Enhancing CS and RIGO Collaboration Page 6recommendations to improve the capacity to jointly address the critical issues of peace and security inMENA. This is crucial to strengthening the capacity of the local CSOs who work to address conflictsituations on a daily basis .The online consultations in preparation for the regional conference started on April 3rd with generalquestions regarding the work of local civil society organisations and regional intergovernmentalorganisations and the relation existing between these actors. Respondents were then asked toprioritize topics according to the needs in their societies. The selected topics will form the thread infollowing consultation sessions and the conference programme. The topics prioritized by therespondents to the online consultations were: Safe space for human rights, Tolerance, conflictprevention tools, Building Democratic Regimes andtransitional justice. There is a counter attack going on, there ‘ is a very strong counter attack going on! The Agenda: And if you look at the High Commis- sioner statement that mentions examples,Each prioritized topic was discussed with the online it goes beyond the region. Other countriesparticipants in a separate session. After 52 answers from 12 are becoming afraid of their own civilcountries in the MENA region, the agenda of the conference societies!’took shape as follows: Fateh Azzam, UNHCRPerspectives on Preventing Armed Conflict; the Role of RIGOs and CSOsThis session will explore the different and complementary roles of RIGOs and CSOs in preventingconflict, tackling conflict causes ranging from arms possession to human rights violations in the MiddleEast and North Africa. How has the League of Arab States attempted to prevent crisis outbreaks in itsmember-states? What has been the role of civil society in the Arab Spring – and in particular inensuring the peacefulness of protests? How can CSOs and RIGOs cooperate more in the future toaddress conflict causes as well as the escalation of crises?Tolerance and Co-existence through a Culture of Dialogue; the Role of RIGOs and CSOsEstablishing an open culture of dialogue and acceptance is of large importance in creating a stable country and society. The necessity of tolerance and co-existence has become increasingly clear after the Arab Spring, where uncertainty has led to inter-group struggles, polarizing the society. In the process of democratization, all groups, including minorities, are eager to ensure the respect of their rights. Peace education, creating a culture of acceptance, and fighting sectarianism are often heard terms in discussions on tolerance and co-existence. In this session the speakers will discuss ways to achieve a sustainable, increased level of tolerance through collaboration between RIGOs and CSOs.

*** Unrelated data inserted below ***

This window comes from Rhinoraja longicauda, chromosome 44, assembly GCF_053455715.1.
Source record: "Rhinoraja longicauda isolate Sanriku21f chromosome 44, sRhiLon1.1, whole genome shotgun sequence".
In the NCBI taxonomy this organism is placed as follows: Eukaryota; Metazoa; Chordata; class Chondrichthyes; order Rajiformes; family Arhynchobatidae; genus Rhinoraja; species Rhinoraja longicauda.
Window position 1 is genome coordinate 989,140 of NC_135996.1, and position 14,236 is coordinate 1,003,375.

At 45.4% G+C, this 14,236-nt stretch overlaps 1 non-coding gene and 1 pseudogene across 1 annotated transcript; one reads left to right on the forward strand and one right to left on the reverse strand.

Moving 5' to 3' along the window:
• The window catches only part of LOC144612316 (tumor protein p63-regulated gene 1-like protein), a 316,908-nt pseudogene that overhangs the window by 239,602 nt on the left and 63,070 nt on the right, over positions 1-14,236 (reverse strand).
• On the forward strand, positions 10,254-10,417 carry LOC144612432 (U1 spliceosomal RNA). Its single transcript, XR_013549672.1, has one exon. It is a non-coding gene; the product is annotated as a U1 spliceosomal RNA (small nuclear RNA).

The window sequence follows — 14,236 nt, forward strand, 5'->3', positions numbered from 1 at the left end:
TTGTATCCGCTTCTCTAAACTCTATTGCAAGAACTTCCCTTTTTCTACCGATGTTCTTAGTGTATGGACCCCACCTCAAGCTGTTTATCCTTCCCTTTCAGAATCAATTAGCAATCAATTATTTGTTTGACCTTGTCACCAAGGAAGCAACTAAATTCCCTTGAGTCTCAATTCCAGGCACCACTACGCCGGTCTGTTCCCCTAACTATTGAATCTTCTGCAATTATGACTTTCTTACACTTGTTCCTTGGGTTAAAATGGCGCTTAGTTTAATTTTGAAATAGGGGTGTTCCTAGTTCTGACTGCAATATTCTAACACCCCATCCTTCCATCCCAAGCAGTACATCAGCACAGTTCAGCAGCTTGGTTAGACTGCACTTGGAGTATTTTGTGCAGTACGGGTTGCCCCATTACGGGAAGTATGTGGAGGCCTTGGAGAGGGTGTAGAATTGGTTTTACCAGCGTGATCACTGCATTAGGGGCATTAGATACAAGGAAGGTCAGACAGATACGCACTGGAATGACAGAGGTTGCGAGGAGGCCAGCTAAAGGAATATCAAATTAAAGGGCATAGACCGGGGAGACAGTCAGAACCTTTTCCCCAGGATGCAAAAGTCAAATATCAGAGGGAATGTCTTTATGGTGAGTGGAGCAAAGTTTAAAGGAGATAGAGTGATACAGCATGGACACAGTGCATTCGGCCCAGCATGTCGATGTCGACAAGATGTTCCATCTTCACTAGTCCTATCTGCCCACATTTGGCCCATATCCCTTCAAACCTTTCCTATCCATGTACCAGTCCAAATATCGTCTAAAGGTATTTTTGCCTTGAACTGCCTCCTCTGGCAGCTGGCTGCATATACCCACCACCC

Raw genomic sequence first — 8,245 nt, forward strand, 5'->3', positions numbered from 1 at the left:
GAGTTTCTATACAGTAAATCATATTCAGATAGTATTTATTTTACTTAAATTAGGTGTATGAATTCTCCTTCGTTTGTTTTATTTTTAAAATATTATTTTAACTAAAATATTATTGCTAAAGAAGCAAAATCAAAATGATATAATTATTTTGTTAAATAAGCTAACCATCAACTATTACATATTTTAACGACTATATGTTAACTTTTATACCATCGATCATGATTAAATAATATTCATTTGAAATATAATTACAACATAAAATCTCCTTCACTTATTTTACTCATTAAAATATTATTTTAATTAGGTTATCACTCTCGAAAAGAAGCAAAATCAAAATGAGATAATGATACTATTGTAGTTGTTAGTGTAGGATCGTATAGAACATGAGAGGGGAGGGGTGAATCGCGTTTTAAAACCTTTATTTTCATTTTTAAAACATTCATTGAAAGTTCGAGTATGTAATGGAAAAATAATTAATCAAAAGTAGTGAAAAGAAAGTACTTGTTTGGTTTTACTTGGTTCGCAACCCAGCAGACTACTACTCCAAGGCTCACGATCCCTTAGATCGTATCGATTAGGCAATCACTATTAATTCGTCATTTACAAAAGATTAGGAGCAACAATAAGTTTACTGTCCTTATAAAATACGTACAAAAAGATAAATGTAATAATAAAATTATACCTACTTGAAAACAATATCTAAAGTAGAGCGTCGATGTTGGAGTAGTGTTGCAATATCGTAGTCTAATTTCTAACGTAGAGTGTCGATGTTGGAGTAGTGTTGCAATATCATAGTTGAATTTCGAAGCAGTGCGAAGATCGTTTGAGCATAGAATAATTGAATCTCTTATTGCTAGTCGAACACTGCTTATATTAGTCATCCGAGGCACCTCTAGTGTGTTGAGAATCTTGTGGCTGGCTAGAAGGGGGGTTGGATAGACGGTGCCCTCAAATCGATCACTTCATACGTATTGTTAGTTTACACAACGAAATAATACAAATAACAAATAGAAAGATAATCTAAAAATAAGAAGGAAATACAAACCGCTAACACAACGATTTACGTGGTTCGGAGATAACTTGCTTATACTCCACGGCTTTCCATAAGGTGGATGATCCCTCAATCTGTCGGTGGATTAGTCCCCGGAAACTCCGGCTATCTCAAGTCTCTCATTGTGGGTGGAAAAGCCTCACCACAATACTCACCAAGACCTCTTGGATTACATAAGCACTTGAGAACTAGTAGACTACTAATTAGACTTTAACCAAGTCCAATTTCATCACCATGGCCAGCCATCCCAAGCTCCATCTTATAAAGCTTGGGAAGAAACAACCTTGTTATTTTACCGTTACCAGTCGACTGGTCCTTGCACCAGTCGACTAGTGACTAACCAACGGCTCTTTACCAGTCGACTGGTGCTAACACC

Page 7 Enhancing CS and RIGO Collaboration In the last 25 years in the field, several attempts ofEnsuring a Safe Space for Civil Society andnetworking and helping in creating a state of coopera- Human Rights Activists tion and joint action and a power of joint work in the Without a safe space for civil society and Arab region have failed. This criticism directed to- human rights activists, it is made impossible wards the Arab League for example, must also be for CSOs to stimulate legal reforms, a culture directed towards the human rights civil society, be- of dialogue, and tolerance. But, although thecause each and every one of us is directing a stick and Arab Spring has brought more freedom in we are not prepared to hold one stick all together. some Arab countries, in many other Arab Fateh Azzam, UNHCR countries the government is encroaching upon the civil society out of fear for protests. Manyactivists therefore feel unsafe to act freely with the goal to achieve more democratic societies with arespect for human rights. How is the position on human rights currently in the MENA regionaccording to the OHCHR? How can RIGOs offer a safe space to activists?Transitional Justice and Democratization after the Arab Spring; Special Focus on the Role ofWomenTransitional justice is a core element of achieving more democratic governments, particularly aftertimes of crisis. After the Arab Spring transitional justice is necessary to ensure impunity and establisha unity in society, rather than the creation of religious and ethnic differences. Therefore transitionaljustice is important for the process of democratization and the guarantees for equality of rights. Howdoes transitional justice serve the process of democratization? And what is the status of women’srights currently in post-Arab Spring societies?Perspectives on Human Security; Protecting Citizens from Armed Violence and InstabilityThe Arab Spring and current violent clashes between governments and oppositions in the MENAhave directed the attention of governments and civil society towards the dangers of widespreadpossession of and trade in small arms. Also, with the Arms Trade Treaty (ATT) being negotiatedwithin the UN framework this year this topic has gained much momentum. During this session thespeakers will discuss the issue of small arms possession and its consequences for instability and thefeeling of insecurity among citizens,taking examples from Libya, Syria, Iraqand Sudan. How does the League ofArab States coordinate governmentefforts in the region? What can theadoption of the ATT mean for theregion? How can CSOs protect thecitizens and themselves againstwidespread arms possession?Participants included CSOrepresentatives from Tunisia, Morocco,Algeria, Egypt, Mauritania, Yemen,Sudan, Lebanon, Kuwait, Bahrein, Iran,Palestine, Jordan, Libya and SaudiArabia. In representation of the League